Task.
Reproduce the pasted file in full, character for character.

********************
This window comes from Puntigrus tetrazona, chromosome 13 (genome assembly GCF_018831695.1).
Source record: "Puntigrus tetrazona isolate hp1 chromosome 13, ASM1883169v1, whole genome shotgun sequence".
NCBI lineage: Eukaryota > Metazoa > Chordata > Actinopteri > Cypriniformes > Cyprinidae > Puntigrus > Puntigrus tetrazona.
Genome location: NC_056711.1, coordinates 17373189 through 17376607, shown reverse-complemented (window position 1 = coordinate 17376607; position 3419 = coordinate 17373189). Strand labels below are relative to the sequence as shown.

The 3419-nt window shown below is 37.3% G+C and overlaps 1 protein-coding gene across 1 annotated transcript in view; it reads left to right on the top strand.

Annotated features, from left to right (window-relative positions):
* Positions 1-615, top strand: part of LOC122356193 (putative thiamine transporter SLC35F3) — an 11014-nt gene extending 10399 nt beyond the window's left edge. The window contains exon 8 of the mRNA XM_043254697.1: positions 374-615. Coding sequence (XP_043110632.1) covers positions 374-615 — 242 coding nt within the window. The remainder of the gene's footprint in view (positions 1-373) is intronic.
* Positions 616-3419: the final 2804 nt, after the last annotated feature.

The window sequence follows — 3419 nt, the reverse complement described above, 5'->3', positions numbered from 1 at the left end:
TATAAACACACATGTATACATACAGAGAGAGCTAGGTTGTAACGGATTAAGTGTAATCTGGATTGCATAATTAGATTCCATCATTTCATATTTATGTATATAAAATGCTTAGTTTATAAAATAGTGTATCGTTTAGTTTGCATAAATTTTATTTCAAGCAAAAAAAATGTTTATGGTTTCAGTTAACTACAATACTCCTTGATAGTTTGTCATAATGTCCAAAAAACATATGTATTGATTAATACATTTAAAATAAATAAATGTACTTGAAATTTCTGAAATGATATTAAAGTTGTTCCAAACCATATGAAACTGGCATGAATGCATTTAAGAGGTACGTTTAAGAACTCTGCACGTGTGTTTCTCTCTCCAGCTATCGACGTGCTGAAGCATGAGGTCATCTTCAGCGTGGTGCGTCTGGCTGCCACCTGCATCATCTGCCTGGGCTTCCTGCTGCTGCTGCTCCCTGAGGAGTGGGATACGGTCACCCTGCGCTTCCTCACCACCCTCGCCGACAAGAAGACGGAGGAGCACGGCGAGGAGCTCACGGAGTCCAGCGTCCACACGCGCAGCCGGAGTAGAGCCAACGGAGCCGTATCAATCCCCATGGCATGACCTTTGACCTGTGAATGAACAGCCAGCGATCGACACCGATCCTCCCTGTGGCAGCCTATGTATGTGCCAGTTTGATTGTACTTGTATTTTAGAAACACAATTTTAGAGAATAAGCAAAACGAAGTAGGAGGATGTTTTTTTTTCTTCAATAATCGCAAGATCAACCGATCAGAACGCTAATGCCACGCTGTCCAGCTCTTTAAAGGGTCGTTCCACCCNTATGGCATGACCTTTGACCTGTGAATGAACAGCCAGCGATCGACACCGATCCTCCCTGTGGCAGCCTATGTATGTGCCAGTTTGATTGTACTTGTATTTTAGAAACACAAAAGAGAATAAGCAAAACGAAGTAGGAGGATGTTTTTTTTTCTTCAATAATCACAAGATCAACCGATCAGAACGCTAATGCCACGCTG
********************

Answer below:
This window comes from Puntigrus tetrazona, chromosome 13 (genome assembly GCF_018831695.1).
Source record: "Puntigrus tetrazona isolate hp1 chromosome 13, ASM1883169v1, whole genome shotgun sequence".
NCBI lineage: Eukaryota > Metazoa > Chordata > Actinopteri > Cypriniformes > Cyprinidae > Puntigrus > Puntigrus tetrazona.
Genome location: NC_056711.1, coordinates 17373189 through 17376607, shown reverse-complemented (window position 1 = coordinate 17376607; position 3419 = coordinate 17373189). Strand labels below are relative to the sequence as shown.

The 3419-nt window shown below is 37.3% G+C and overlaps 1 protein-coding gene across 1 annotated transcript in view; it reads left to right on the top strand.

Annotated features, from left to right (window-relative positions):
* Positions 1-615, top strand: part of LOC122356193 (putative thiamine transporter SLC35F3) — an 11014-nt gene extending 10399 nt beyond the window's left edge. The window contains exon 8 of the mRNA XM_043254697.1: positions 374-615. Coding sequence (XP_043110632.1) covers positions 374-615 — 242 coding nt within the window. The remainder of the gene's footprint in view (positions 1-373) is intronic.
* Positions 616-3419: the final 2804 nt, after the last annotated feature.

The window sequence follows — 3419 nt, the reverse complement described above, 5'->3', positions numbered from 1 at the left end:
TATAAACACACATGTATACATACAGAGAGAGCTAGGTTGTAACGGATTAAGTGTAATCTGGATTGCATAATTAGATTCCATCATTTCATATTTATGTATATAAAATGCTTAGTTTATAAAATAGTGTATCGTTTAGTTTGCATAAATTTTATTTCAAGCAAAAAAAATGTTTATGGTTTCAGTTAACTACAATACTCCTTGATAGTTTGTCATAATGTCCAAAAAACATATGTATTGATTAATACATTTAAAATAAATAAATGTACTTGAAATTTCTGAAATGATATTAAAGTTGTTCCAAACCATATGAAACTGGCATGAATGCATTTAAGAGGTACGTTTAAGAACTCTGCACGTGTGTTTCTCTCTCCAGCTATCGACGTGCTGAAGCATGAGGTCATCTTCAGCGTGGTGCGTCTGGCTGCCACCTGCATCATCTGCCTGGGCTTCCTGCTGCTGCTGCTCCCTGAGGAGTGGGATACGGTCACCCTGCGCTTCCTCACCACCCTCGCCGACAAGAAGACGGAGGAGCACGGCGAGGAGCTCACGGAGTCCAGCGTCCACACGCGCAGCCGGAGTAGAGCCAACGGAGCCGTATCAATCCCCATGGCATGACCTTTGACCTGTGAATGAACAGCCAGCGATCGACACCGATCCTCCCTGTGGCAGCCTATGTATGTGCCAGTTTGATTGTACTTGTATTTTAGAAACACAATTTTAGAGAATAAGCAAAACGAAGTAGGAGGATGTTTTTTTTTCTTCAATAATCGCAAGATCAACCGATCAGAACGCTAATGCCACGCTGTCCAGCTCTTTAAAGGGTCGTTCCACCCNTATGGCATGACCTTTGACCTGTGAATGAACAGCCAGCGATCGACACCGATCCTCCCTGTGGCAGCCTATGTATGTGCCAGTTTGATTGTACTTGTATTTTAGAAACACAAAAGAGAATAAGCAAAACGAAGTAGGAGGATGTTTTTTTTTCTTCAATAATCACAAGATCAACCGATCAGAACGCTAATGCCACGCTG